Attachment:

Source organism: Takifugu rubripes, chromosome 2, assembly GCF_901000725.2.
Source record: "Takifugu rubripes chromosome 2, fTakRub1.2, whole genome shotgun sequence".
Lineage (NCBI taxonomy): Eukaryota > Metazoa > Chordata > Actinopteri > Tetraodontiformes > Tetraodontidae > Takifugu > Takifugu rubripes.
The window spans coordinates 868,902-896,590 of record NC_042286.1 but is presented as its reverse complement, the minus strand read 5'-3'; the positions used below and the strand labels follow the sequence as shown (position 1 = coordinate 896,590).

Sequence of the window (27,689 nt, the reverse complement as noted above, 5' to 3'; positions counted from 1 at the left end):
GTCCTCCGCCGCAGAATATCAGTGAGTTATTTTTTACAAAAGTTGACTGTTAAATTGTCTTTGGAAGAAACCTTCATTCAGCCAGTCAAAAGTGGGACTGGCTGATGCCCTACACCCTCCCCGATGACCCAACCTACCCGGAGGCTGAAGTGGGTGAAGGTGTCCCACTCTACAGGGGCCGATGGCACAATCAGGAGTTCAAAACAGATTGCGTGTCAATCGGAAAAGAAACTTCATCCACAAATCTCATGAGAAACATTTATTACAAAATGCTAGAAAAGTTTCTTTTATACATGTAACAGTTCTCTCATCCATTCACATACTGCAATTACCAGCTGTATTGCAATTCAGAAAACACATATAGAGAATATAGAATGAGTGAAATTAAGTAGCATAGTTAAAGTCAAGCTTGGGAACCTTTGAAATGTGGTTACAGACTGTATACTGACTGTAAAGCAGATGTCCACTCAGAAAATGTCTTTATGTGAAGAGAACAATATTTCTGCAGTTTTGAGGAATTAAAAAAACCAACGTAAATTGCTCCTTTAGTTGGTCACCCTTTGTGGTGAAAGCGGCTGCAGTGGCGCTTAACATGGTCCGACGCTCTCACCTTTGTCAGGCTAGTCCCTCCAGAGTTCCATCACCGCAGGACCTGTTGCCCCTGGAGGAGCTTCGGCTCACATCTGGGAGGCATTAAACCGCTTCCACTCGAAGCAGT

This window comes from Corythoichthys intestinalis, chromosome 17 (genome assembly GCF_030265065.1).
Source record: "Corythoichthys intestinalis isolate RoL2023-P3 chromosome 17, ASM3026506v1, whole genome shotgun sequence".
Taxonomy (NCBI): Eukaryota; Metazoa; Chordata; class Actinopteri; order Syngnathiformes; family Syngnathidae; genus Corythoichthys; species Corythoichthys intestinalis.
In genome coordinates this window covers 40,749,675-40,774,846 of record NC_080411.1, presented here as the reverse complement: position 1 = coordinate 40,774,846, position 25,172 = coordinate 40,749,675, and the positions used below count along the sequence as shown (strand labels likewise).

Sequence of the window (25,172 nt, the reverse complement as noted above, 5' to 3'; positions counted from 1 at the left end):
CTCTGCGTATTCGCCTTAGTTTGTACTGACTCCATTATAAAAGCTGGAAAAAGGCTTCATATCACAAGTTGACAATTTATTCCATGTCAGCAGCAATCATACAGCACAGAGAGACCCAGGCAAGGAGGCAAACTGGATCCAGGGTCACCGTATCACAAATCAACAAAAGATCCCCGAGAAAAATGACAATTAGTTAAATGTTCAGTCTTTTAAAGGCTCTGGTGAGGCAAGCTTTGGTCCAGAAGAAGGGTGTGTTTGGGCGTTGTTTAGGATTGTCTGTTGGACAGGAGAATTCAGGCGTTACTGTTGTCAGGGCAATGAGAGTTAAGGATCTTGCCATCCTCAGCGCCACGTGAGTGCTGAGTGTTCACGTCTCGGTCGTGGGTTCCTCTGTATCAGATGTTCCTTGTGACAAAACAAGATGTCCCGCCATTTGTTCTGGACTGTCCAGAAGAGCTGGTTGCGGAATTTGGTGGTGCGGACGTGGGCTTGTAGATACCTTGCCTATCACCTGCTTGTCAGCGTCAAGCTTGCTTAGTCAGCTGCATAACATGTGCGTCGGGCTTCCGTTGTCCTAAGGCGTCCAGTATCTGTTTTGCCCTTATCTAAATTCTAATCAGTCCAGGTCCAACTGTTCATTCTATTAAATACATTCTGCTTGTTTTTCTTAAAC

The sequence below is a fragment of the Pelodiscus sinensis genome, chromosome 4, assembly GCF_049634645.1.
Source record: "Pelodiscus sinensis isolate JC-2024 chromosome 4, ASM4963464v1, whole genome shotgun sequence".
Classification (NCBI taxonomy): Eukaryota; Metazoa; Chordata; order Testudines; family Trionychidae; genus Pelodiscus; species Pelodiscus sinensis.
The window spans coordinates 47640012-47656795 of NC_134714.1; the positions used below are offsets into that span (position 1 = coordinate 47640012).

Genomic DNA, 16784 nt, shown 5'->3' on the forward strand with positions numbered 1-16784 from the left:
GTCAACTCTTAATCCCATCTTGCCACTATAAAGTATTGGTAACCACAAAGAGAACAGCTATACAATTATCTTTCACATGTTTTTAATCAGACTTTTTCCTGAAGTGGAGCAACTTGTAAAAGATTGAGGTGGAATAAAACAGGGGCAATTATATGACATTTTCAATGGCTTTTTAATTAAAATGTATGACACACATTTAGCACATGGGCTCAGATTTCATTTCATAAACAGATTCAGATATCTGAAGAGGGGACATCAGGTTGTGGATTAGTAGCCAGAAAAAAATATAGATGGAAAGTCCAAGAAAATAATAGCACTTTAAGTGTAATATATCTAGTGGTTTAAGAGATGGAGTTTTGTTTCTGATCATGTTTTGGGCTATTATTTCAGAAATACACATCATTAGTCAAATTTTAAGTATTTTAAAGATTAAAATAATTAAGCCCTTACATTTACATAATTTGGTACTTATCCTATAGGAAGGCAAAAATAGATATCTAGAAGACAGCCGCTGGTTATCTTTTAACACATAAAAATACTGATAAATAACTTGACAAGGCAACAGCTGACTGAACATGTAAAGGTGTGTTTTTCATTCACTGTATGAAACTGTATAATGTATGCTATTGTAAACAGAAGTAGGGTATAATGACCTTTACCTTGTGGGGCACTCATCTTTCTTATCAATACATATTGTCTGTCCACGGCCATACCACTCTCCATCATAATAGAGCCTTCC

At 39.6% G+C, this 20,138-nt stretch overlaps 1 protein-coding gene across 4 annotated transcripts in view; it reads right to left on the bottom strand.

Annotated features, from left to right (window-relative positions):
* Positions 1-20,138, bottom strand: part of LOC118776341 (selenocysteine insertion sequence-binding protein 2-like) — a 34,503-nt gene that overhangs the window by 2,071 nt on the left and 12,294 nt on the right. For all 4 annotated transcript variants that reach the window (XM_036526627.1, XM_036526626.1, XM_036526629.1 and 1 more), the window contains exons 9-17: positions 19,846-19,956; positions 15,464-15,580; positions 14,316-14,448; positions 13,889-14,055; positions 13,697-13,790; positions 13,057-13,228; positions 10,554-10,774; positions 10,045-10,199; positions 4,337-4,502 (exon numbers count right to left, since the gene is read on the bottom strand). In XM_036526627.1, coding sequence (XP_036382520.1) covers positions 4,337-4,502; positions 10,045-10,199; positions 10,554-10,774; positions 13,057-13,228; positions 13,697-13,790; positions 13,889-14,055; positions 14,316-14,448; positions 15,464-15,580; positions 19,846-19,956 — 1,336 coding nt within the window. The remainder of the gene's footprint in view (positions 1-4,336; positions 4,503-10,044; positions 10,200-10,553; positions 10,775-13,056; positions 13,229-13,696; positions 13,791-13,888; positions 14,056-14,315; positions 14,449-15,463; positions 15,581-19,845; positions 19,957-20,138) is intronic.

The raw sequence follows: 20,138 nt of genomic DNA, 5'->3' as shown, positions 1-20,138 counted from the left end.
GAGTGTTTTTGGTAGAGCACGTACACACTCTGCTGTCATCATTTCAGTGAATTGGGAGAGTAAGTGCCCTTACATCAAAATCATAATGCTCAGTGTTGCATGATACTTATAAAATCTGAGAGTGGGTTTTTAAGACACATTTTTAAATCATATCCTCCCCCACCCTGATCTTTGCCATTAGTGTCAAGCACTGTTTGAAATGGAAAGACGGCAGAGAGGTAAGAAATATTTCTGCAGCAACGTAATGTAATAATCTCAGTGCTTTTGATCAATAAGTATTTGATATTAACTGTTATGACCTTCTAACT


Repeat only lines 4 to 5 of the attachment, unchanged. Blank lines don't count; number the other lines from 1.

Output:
The window spans coordinates 868,902-896,590 of record NC_042286.1 but is presented as its reverse complement, the minus strand read 5'-3'; the positions used below and the strand labels follow the sequence as shown (position 1 = coordinate 896,590).

Sequence of the window (27,689 nt, the reverse complement as noted above, 5' to 3'; positions counted from 1 at the left end):